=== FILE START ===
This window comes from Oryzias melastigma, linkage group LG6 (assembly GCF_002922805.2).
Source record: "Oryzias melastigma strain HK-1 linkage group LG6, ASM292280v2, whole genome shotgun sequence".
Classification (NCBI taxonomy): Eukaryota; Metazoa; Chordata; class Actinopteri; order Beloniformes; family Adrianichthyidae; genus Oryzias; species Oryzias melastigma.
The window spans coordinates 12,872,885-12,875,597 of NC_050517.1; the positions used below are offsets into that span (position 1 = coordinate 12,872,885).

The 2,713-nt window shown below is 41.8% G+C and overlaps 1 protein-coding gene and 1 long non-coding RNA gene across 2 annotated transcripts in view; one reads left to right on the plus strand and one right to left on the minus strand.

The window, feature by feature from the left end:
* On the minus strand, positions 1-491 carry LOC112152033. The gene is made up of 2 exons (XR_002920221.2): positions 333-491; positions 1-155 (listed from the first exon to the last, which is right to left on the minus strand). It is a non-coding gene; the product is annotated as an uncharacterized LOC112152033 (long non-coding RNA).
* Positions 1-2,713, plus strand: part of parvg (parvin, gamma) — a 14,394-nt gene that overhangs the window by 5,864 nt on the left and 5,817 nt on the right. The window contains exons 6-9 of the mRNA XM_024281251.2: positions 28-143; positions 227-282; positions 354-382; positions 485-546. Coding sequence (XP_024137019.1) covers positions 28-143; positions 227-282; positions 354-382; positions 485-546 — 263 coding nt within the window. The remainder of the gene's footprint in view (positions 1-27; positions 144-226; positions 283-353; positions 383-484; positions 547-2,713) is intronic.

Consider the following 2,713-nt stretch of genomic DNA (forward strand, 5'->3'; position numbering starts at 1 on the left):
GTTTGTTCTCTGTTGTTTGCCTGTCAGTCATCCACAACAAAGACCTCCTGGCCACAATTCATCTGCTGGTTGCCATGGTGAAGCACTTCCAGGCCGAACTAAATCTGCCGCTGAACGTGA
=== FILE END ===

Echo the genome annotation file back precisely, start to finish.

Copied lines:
This window comes from Oryzias melastigma, linkage group LG6 (assembly GCF_002922805.2).
Source record: "Oryzias melastigma strain HK-1 linkage group LG6, ASM292280v2, whole genome shotgun sequence".
Classification (NCBI taxonomy): Eukaryota; Metazoa; Chordata; class Actinopteri; order Beloniformes; family Adrianichthyidae; genus Oryzias; species Oryzias melastigma.
The window spans coordinates 12,872,885-12,875,597 of NC_050517.1; the positions used below are offsets into that span (position 1 = coordinate 12,872,885).

The 2,713-nt window shown below is 41.8% G+C and overlaps 1 protein-coding gene and 1 long non-coding RNA gene across 2 annotated transcripts in view; one reads left to right on the plus strand and one right to left on the minus strand.

The window, feature by feature from the left end:
* On the minus strand, positions 1-491 carry LOC112152033. The gene is made up of 2 exons (XR_002920221.2): positions 333-491; positions 1-155 (listed from the first exon to the last, which is right to left on the minus strand). It is a non-coding gene; the product is annotated as an uncharacterized LOC112152033 (long non-coding RNA).
* Positions 1-2,713, plus strand: part of parvg (parvin, gamma) — a 14,394-nt gene that overhangs the window by 5,864 nt on the left and 5,817 nt on the right. The window contains exons 6-9 of the mRNA XM_024281251.2: positions 28-143; positions 227-282; positions 354-382; positions 485-546. Coding sequence (XP_024137019.1) covers positions 28-143; positions 227-282; positions 354-382; positions 485-546 — 263 coding nt within the window. The remainder of the gene's footprint in view (positions 1-27; positions 144-226; positions 283-353; positions 383-484; positions 547-2,713) is intronic.

Consider the following 2,713-nt stretch of genomic DNA (forward strand, 5'->3'; position numbering starts at 1 on the left):
GTTTGTTCTCTGTTGTTTGCCTGTCAGTCATCCACAACAAAGACCTCCTGGCCACAATTCATCTGCTGGTTGCCATGGTGAAGCACTTCCAGGCCGAACTAAATCTGCCGCTGAACGTGA